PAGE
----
Saddle Joints

Joint can be defined as a strong connection that connects both bones and cartilage together. Joints play an important role by connecting two bones together, help in movements and also bear weight. There are different types of joints, which include freely movable, fixed and slightly movable joints, and have specialized functions that support movement and locomotion.

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A synovial joint is one among the three types of joints, which are classified based on their structure and is one of the most common types of joints in the human body. Synovial joints are more flexible and movable joints, which perform a wide range of locomotion, such as walking, running, typing and more. These joints are found near the neck joint, shoulder joint, wrist joint, knee joint, etc.

A synovial joint is of six different types and are mainly classified based on movement. The types of synovial joints are:

  • Plane joints
  • Pivot joints
  • Hinge joints
  • Saddle joints
  • Ellipsoidal joints
  • Ball-and-socket joints

Explore more: Synovial joints

Let’s learn more in detail about Saddle Joints.

What are Saddle Joints?

A saddle joint is a type of biaxial and movable joint that allows movements on two planes–flexion or extension and abduction or adduction. This joint is mainly formed between the bones, whose articulating surfaces have both concave and convex regions.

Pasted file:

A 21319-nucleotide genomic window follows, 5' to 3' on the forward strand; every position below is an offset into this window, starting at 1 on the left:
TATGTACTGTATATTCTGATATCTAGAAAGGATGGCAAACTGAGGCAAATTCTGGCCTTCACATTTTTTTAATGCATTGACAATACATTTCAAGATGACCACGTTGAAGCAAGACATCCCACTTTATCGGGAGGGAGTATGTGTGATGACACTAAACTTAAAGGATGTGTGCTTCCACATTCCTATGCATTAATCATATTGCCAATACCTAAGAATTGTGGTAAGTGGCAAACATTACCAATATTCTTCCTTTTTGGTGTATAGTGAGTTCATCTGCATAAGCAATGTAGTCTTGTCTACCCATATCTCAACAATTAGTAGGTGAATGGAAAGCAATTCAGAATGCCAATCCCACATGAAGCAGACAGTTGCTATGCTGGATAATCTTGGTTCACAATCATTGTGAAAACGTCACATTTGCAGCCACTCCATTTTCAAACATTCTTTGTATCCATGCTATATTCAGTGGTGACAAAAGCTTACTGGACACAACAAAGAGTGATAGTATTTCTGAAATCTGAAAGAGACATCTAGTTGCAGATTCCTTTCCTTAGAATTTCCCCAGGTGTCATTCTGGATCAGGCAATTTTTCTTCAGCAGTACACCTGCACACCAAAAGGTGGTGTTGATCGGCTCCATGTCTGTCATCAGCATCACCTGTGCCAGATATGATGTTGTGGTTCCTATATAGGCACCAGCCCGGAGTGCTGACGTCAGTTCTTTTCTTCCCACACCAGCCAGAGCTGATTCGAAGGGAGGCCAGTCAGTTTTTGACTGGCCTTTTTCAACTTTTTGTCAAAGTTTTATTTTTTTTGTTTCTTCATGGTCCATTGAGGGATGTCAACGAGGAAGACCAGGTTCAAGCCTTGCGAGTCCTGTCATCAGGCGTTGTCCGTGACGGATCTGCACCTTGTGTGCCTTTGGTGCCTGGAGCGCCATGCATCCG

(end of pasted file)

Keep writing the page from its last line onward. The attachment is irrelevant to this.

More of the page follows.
Saddle joints are also known as sellar joints, which are highly flexible joints. There are only a few saddle joints present in our body. These include joints at the base of the thumb finger, upper part of the breastbone and the incudomalleolar joint, which is located in the inner human ear.

Features of Saddle Joints

  1. Saddle joints are similar to condyloid joints.
  2. The name saddle joint is mainly derived from its shape or structure.
  3. This joint looks quite similar to the saddle seat, hence named saddle joint.
  4. The connecting bones are shaped like interlocking saddles.
  5. This joint allows a greater range of motion than other joints.
  6. Compared to ball and socket joints, saddle joints do not provide a complete rotation.
  7. Flexibility and the interlocking is more in saddle joints when compared to other types of synovial joints.
  8. The structure of saddle joints is a combination of both hinge joint and ball and socket joint.

Also Refer: Types of Joints

This article concludes with an introduction to saddle joints, their types, structure and functions. To know more about joints, types of joints, other related topics and important questions, keep visiting our website at BYJU’S Biology.

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